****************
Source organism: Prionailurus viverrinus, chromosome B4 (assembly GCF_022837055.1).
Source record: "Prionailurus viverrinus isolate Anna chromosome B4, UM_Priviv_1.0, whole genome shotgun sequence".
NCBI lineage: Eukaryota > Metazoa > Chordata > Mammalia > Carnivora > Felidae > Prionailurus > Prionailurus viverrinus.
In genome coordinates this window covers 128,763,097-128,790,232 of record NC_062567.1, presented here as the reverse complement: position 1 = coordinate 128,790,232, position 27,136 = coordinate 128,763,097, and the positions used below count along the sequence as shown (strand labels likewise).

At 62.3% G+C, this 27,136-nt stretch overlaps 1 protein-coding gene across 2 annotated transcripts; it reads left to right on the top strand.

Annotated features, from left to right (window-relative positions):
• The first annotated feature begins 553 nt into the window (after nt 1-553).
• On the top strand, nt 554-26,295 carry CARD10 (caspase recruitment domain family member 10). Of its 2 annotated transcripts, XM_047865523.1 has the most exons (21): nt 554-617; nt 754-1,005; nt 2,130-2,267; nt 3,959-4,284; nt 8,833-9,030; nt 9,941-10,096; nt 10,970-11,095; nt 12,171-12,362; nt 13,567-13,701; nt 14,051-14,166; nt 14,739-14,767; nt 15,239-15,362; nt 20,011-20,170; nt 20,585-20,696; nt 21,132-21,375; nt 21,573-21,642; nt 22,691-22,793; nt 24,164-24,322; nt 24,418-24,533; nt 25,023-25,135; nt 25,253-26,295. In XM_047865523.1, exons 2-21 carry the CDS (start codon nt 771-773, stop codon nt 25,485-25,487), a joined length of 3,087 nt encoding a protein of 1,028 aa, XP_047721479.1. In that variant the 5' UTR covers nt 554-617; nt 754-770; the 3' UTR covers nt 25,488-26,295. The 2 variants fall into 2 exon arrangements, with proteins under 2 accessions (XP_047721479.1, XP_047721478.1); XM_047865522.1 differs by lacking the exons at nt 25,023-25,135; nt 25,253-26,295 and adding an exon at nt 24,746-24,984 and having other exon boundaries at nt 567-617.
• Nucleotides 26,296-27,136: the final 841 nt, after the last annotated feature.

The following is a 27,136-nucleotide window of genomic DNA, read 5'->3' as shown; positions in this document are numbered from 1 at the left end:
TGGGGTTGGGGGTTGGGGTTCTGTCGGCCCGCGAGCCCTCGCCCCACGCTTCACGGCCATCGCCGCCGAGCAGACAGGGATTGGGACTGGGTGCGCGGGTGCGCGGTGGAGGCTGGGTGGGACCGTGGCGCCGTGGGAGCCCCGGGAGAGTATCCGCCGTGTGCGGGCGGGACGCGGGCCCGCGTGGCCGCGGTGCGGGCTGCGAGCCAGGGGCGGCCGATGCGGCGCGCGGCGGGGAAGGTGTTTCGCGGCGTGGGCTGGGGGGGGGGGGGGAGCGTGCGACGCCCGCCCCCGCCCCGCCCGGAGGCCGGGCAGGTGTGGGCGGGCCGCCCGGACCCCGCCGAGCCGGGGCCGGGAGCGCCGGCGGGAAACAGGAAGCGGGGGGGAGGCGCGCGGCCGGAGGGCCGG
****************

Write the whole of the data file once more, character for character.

Source organism: Prionailurus viverrinus, chromosome B4 (assembly GCF_022837055.1).
Source record: "Prionailurus viverrinus isolate Anna chromosome B4, UM_Priviv_1.0, whole genome shotgun sequence".
NCBI lineage: Eukaryota > Metazoa > Chordata > Mammalia > Carnivora > Felidae > Prionailurus > Prionailurus viverrinus.
In genome coordinates this window covers 128,763,097-128,790,232 of record NC_062567.1, presented here as the reverse complement: position 1 = coordinate 128,790,232, position 27,136 = coordinate 128,763,097, and the positions used below count along the sequence as shown (strand labels likewise).

At 62.3% G+C, this 27,136-nt stretch overlaps 1 protein-coding gene across 2 annotated transcripts; it reads left to right on the top strand.

Annotated features, from left to right (window-relative positions):
• The first annotated feature begins 553 nt into the window (after nt 1-553).
• On the top strand, nt 554-26,295 carry CARD10 (caspase recruitment domain family member 10). Of its 2 annotated transcripts, XM_047865523.1 has the most exons (21): nt 554-617; nt 754-1,005; nt 2,130-2,267; nt 3,959-4,284; nt 8,833-9,030; nt 9,941-10,096; nt 10,970-11,095; nt 12,171-12,362; nt 13,567-13,701; nt 14,051-14,166; nt 14,739-14,767; nt 15,239-15,362; nt 20,011-20,170; nt 20,585-20,696; nt 21,132-21,375; nt 21,573-21,642; nt 22,691-22,793; nt 24,164-24,322; nt 24,418-24,533; nt 25,023-25,135; nt 25,253-26,295. In XM_047865523.1, exons 2-21 carry the CDS (start codon nt 771-773, stop codon nt 25,485-25,487), a joined length of 3,087 nt encoding a protein of 1,028 aa, XP_047721479.1. In that variant the 5' UTR covers nt 554-617; nt 754-770; the 3' UTR covers nt 25,488-26,295. The 2 variants fall into 2 exon arrangements, with proteins under 2 accessions (XP_047721479.1, XP_047721478.1); XM_047865522.1 differs by lacking the exons at nt 25,023-25,135; nt 25,253-26,295 and adding an exon at nt 24,746-24,984 and having other exon boundaries at nt 567-617.
• Nucleotides 26,296-27,136: the final 841 nt, after the last annotated feature.

The following is a 27,136-nucleotide window of genomic DNA, read 5'->3' as shown; positions in this document are numbered from 1 at the left end:
TGGGGTTGGGGGTTGGGGTTCTGTCGGCCCGCGAGCCCTCGCCCCACGCTTCACGGCCATCGCCGCCGAGCAGACAGGGATTGGGACTGGGTGCGCGGGTGCGCGGTGGAGGCTGGGTGGGACCGTGGCGCCGTGGGAGCCCCGGGAGAGTATCCGCCGTGTGCGGGCGGGACGCGGGCCCGCGTGGCCGCGGTGCGGGCTGCGAGCCAGGGGCGGCCGATGCGGCGCGCGGCGGGGAAGGTGTTTCGCGGCGTGGGCTGGGGGGGGGGGGGGAGCGTGCGACGCCCGCCCCCGCCCCGCCCGGAGGCCGGGCAGGTGTGGGCGGGCCGCCCGGACCCCGCCGAGCCGGGGCCGGGAGCGCCGGCGGGAAACAGGAAGCGGGGGGGAGGCGCGCGGCCGGAGGGCCGG